Undergraduate Module Descriptor

ARA3195: Islam Contested: Faith, Thought and Politics in the Contemporary World

This module descriptor refers to the 2017/8 academic year.

Module Content

Syllabus Plan

Whilst the module’s precise content may vary from year to year, it is envisaged that the syllabus will cover some or all of the topics detailed below.


The module will begin with an overview of late pre-modern movements for Islamic reform, leading to a theoretical discussion of approaches to the categories of ‘tradition’ and ‘modernity’, which frame the module, in the study of contemporary Islam. The rise of modern salafism will be considered as a response to the challenges of colonial modernity and a stand against traditional Islam, laying foundations for our understanding of a major fault-line in contemporary Islam. Study of the emergence of Islamism from salafism clarifies major intellectual, ideological and political characteristics of this pervasive strand of contemporary Islam: by tracking the evolution of Islamist discourse against the shifting 20th century context, the scene is set for conceptualizing recent Islamist self-transformations and reinventions.

Building on these foundations, the module will map competing trends and camps in contemporary Sunni Islam, opening onto a discussion of the issue of who speaks for this today, addressing claims to authority, credentials, media and audiences, and giving due attention to the impact of pertinent global cultural and political trends. A detailed exploration of the characteristic self-understandings, arguments and methodologies of contemporary salafis and their traditionalist opponents helps build a working approach to many actors within the complex world of contemporary Sunni Islam, so that defining arguments can be identified and random examples analyzed. The picture is completed with an overview of modernist, liberal and progressive trends, especially in their stand against Islamism/salafism. Shifting to the Shi’i arena, the module will explore significant transformations and contestations in thought and activism, particularly as these relate to authority, power and the state. It then addresses two burning issues in contemporary Islam: the nature of state and polity, especially the defining features of an Islamic state and the relationship between Islam and democracy; and competing discourses concerning jihad and the legitimacy of political violence. There is the opportunity to analyse transformations and contestations across the contemporary Muslim arena in such key spheres as approaches to the Qur’an and Islamic law, and Muslim spirituality, especially in relation to Sufism (Islamic mysticism). Following an exploration of challenges and conflicts associated with Islam’s new global and minority contexts, the module culminates in a final class debate tackling the role of the west and possible end result scenarios in the ‘war’ for Muslim minds and souls.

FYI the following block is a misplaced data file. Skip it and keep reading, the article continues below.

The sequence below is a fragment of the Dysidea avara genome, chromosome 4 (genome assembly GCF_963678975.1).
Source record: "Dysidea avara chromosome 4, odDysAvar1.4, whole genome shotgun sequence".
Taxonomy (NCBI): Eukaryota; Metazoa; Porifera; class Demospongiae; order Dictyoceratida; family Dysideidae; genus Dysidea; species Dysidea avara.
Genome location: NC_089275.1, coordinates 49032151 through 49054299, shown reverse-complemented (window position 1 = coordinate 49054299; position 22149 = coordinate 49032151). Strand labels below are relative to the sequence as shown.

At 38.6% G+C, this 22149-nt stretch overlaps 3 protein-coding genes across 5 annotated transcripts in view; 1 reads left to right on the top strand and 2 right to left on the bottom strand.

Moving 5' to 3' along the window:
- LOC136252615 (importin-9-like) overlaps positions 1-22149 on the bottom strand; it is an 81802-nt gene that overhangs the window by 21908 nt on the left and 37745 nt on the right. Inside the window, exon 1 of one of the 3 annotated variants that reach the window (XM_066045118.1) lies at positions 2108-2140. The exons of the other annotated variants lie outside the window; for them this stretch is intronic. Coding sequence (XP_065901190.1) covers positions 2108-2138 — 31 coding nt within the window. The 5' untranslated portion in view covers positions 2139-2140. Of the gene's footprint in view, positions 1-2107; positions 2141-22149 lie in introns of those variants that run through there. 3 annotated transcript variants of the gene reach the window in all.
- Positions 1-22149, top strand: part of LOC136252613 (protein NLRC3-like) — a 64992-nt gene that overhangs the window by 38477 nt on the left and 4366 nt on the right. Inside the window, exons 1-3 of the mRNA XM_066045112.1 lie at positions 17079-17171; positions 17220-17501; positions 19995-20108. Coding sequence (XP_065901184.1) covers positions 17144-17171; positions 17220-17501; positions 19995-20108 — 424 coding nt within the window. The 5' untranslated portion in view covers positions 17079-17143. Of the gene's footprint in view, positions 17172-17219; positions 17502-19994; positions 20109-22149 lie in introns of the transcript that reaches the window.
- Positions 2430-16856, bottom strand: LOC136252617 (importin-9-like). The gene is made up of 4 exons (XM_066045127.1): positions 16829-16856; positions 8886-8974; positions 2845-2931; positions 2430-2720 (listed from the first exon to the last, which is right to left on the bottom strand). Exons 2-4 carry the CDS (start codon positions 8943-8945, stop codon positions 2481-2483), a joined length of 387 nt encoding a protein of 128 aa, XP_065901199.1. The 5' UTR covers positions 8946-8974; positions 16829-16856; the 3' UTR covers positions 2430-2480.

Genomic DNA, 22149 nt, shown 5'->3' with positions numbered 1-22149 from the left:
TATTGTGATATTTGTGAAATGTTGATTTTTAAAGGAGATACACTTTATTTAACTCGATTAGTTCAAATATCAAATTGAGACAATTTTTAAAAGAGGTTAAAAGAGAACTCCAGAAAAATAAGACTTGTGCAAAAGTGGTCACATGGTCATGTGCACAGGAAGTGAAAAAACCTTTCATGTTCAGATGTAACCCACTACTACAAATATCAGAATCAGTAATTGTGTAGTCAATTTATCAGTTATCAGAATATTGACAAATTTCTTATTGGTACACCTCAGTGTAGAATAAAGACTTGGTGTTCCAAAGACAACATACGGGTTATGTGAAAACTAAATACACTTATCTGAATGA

Indicative class topics:

Colonial modernity & Islamic responses

From salafism to Islamism; from gradualism to revolution

Authority & anarchy in the Sunni arena: contested theologies, pieties & politics

Shi’i Islam: from quietism to activism, revolution & power

Politics, shari’a & the state: Islamic state or Muslim democracy?

Jihad: legitimate & illegitimate violence

Reading the Qur’an: new hermeneutics

Shari’a: competing approaches

Sufism challenged & transformed

New thought for new contexts: global, ‘minority’ &‘diasporic’ Islam

Debating the future: Islam, the west, & the ‘war’ for Muslim minds and souls

Learning and Teaching

This table provides an overview of how your hours of study for this module are allocated:

Scheduled Learning and Teaching ActivitiesGuided independent studyPlacement / study abroad

...and this table provides a more detailed breakdown of the hours allocated to various study activities:

CategoryHours of study timeDescription
Scheduled learning and teaching activities1111 x 1 hour lectures
Scheduled learning and teaching activities1111 x 1 hour lecture
Guided independent study120Weekly reading and follow up for seminars and class discussions, debates and short group briefings
Guided independent study158Reading and preparing for summative assessment individual oral presentation; researching, preparing and writing 2 summative assignments

Online Resources

This module has online resources available via ELE (the Exeter Learning Environment).

ELE – http://vle.exeter.ac.uk/